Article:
139:54:20 McCandless: Okay, Ed; whenever you are through eating, would you give us a call, please? And I've got a batch of Pads to pass up to you.
139:54:32 Mitchell: Okay. I'll be ready to copy here in about 30 seconds.
139:54:35 McCandless: Okay.
[Comm Break]139:55:54 Mitchell: Okay, Bruce, what do you want to send me first?
139:55:57 McCandless: All right, Ed. We'll send up the ascent Pad for the direct rendezvous first. Over. (Pause)
139:56:22 Mitchell: Okay. Ready to copy.
139:56:29 McCandless: Understand you're ready, Ed.
139:56:35 Mitchell: That's affirm.
[Note that, because of the launch delay, 40 minutes and three seconds must be subtracted from the following times to get the corresponding transcript times.]139:56:38 McCandless: Okay. Ascent Pad, direct rendezvous. 142:25:42.00; 5542.9, 0031.3, minus 000.3; address 47, plus 37741, plus 01757, plus 58843, plus 56968, plus 0031.3, plus 0190.9 ; Noun 37, 143:10:54.00; LM weight, 10744, 34417; Tig, one Rev late, 144 plus 24 plus 04. Read back. Over.
139:58:18 Mitchell: Okay. 142:25:4200; 5542.9, 0031.3, minus 000.3; plus 37741, plus 01757, plus 58843, plus 56968, plus 0031.3, plus 0190.9; 143:10:54.00; 10744, 34417; Tig, one Rev late, is 144:24:04.
[The first of these numbers is the launch time, and the second (5542.9) is their expected orbital velocity in feet per second.]139:59:01 McCandless: Antares, Houston. Readback correct. Ascent Pad for coelliptic-type rendezvous follows when you're ready.
139:59:15 Mitchell: Ready to copy.
139:59:17 McCandless: Ascent Pad, coelliptic sequence. 142:28:12.50; 5532.5, 0038.0, minus 000.4; address 47, plus 37741, plus 01757, plus 58614, plus 56968, plus 0038.0. The balance of the Pad is N/A (not applicable). Read back. Over.
140:00:17 Mitchell: Roger. 142:28:12.50; 5532.5, 0038.0, minus 000.4; plus 37741, plus 01757, plus 58614, plus 56968, plus 0038.0. And that next to the last one should be 5...Yeah, plus 56968.
140:00:51 McCandless: Roger. Readback correct. And now I have the CSI Pad, itself, for you. (Pause)
140:01:06 Mitchell: Okay. CSI. Ready to copy.
140:01:07 McCandless: Roger. CSI: Noun 11, 143:26:36.60; Noun 37, 145:11:30.00; 051.6, plus all balls; 0206.6, 0311.5, plus 051.6, plus all balls, plus 001.1. Read back. Over. (Pause) Hey, can you give us P00 and Data?
140:02:06 Mitchell: You have it. (Long Pause)
140:02:29 McCandless: Antares, Houston. Standing by for a CSI Pad readback. Over.
140:02:36 Mitchell: Roger. Noun 11 is 143:26:36.60; 145:11:30.00; Noun 81, plus 051.6, plus all zeros; and 0206.6, 0311.5, plus 051.6, plus all zeros, and is it plus or minus 001.1?
140:03:17 McCandless: Antares, Houston. The last value is positive; that is, plus 001.1. Readback correct. Over.
140:03:26 Mitchell: Okay.
140:03:30 McCandless: And we're starting the uplink for you. I now have the consumables update. (Long Pause)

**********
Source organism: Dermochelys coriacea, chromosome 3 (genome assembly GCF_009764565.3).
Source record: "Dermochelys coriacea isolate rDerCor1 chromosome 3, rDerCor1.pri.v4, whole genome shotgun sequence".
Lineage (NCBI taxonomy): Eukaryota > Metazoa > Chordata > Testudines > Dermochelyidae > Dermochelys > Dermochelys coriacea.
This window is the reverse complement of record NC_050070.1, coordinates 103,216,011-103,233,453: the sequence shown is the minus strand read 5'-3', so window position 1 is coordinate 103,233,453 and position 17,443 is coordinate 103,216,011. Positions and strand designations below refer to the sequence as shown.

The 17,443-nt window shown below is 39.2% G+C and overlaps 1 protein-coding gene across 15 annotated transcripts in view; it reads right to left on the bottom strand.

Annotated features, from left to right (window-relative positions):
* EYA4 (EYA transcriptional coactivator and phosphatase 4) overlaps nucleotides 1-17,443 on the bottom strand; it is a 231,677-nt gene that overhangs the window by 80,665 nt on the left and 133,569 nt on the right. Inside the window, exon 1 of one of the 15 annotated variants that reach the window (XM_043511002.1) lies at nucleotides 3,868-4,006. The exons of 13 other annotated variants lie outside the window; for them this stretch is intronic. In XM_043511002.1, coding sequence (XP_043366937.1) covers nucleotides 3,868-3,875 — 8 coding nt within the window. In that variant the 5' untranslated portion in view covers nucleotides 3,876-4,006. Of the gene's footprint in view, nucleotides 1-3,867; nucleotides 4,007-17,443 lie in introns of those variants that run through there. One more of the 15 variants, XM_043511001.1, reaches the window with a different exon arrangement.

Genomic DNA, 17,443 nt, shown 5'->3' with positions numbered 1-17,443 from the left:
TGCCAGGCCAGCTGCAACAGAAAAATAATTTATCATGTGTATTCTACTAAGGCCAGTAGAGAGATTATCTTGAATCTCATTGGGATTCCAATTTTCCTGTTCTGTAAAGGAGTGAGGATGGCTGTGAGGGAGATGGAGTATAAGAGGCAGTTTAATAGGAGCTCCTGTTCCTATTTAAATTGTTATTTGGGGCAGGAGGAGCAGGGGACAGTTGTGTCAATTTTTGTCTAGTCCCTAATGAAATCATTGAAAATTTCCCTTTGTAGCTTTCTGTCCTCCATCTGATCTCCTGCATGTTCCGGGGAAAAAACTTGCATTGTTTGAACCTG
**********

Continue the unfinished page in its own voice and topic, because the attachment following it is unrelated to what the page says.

140:03:56 Mitchell: Ready to copy.
140:03:57 McCandless: Roger. Consumables update for 140 hours even (139:20 of transcript time): RCS Alfa, 80; Bravo, 78; descent oxygen, 38 percent; ascent tank 2, 97 percent; tank 1 reading is invalid, but it's approximately the same quantity. Descent water, 23 percent; ascent water, 98 percent each; descent ampere-hours, 488; ascent, 572. Read back. Over.
140:04:39 Mitchell: Roger. At 140 hours, RCS is 80, 78; Descent O2 is 38, Ascent is 97 percent, and probably 97 percent; water is 23; ascent is 98, 98; ampere hours: descent is 488, ascent is 572.
140:05:10 McCandless: Roger. Out. (Long Pause) Antares, Houston. Ascent amp-hours were 572. Is that affirmative?
140:05:33 Mitchell: That's affirm. Got it.
[Mitchell - "Previously, Al was confused as to why we had tank 1 N/A before. Because it's invalid. We had a bad sensor in there and the reading was incorrect."]140:05:34 McCandless: Roger. (Pause) Then I've got an update to your Time Line Book and an update to the Surface Checklist. Let's hold off on the Surface Checklist update, but the Time Line Book whenever you're ready.
[Jones - "And why the readback? Why are you reading back the numbers to him."]
[Mitchell - "Just to make sure I've done them right. That's just old aviation procedure. You read up a set of numbers; you read them back to verify them."]
[Jones - "What I'm still puzzled about is - When we talked a couple of days ago that you basically were getting that information for completeness of your knowledge."]
[Mitchell - "That's true. But it's kind of a ritual. On certain of these things, it's just ritual. And there wasn't any real need to read them back, unless there was a question on them."]
140:05:54 Shepard: Okay. Go ahead, Bruce.
140:06:03 McCandless: Roger. On page 14 of the Time Line Book. (Pause)
140:06:18 Shepard: Okay.
140:06:24 McCandless: Okay. Down immediately prior to the block that says 60 contact. We want you to insert a Verb 48 DAP (Digital Autopilot) load; and in R1 of the DAP, we're looking for 13002 to give you four-jet translation in the docking procedure. Over.
140:06:59 Shepard: Okay. I understand.
[During the docking maneuver, after contact between the two spacecraft, they will fire the LM RCS thrusters to force the spacecraft together to get a hard dock. By changing the contents of Register 1, they will be able to get thrust along the proper axis from all four jet clusters.]140:07:02 McCandless: And immediately after the 60 contact block, we would like to add in "TTCA Commander"...Let me read through it once quickly, and then I'll go through it again slowly, if you want to write it down verbatim. TTCA Commander: thrust plus-X at contact, until CMP confirms capture or for 10 seconds whichever occurs first. And then, under "Confirm docking with CSM," change that to "Confirm capture report to CSM (means 'from CSM')." Would you like me to go through it a word or two at a time so you can write it out, or do you just want to make a notation to that effect? Over.